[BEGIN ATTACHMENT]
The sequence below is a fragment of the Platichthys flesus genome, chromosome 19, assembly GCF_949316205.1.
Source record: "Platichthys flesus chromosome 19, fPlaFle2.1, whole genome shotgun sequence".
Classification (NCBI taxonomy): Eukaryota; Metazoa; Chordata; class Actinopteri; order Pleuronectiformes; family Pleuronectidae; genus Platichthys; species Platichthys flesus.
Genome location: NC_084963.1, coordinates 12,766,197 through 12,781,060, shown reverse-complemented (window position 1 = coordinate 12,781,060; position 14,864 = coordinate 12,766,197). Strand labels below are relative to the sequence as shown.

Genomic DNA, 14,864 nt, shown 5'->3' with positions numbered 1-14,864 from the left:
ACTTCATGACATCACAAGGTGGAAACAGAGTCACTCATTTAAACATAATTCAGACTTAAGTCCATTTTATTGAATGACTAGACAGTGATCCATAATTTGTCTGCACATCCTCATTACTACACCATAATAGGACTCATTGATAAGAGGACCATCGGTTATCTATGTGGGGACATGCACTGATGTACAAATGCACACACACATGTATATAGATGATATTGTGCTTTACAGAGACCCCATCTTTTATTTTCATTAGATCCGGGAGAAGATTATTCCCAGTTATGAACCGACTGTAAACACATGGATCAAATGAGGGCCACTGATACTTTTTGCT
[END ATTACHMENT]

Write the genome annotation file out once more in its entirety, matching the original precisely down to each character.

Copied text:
The sequence below is a fragment of the Platichthys flesus genome, chromosome 19, assembly GCF_949316205.1.
Source record: "Platichthys flesus chromosome 19, fPlaFle2.1, whole genome shotgun sequence".
Classification (NCBI taxonomy): Eukaryota; Metazoa; Chordata; class Actinopteri; order Pleuronectiformes; family Pleuronectidae; genus Platichthys; species Platichthys flesus.
Genome location: NC_084963.1, coordinates 12,766,197 through 12,781,060, shown reverse-complemented (window position 1 = coordinate 12,781,060; position 14,864 = coordinate 12,766,197). Strand labels below are relative to the sequence as shown.

Genomic DNA, 14,864 nt, shown 5'->3' with positions numbered 1-14,864 from the left:
ACTTCATGACATCACAAGGTGGAAACAGAGTCACTCATTTAAACATAATTCAGACTTAAGTCCATTTTATTGAATGACTAGACAGTGATCCATAATTTGTCTGCACATCCTCATTACTACACCATAATAGGACTCATTGATAAGAGGACCATCGGTTATCTATGTGGGGACATGCACTGATGTACAAATGCACACACACATGTATATAGATGATATTGTGCTTTACAGAGACCCCATCTTTTATTTTCATTAGATCCGGGAGAAGATTATTCCCAGTTATGAACCGACTGTAAACACATGGATCAAATGAGGGCCACTGATACTTTTTGCT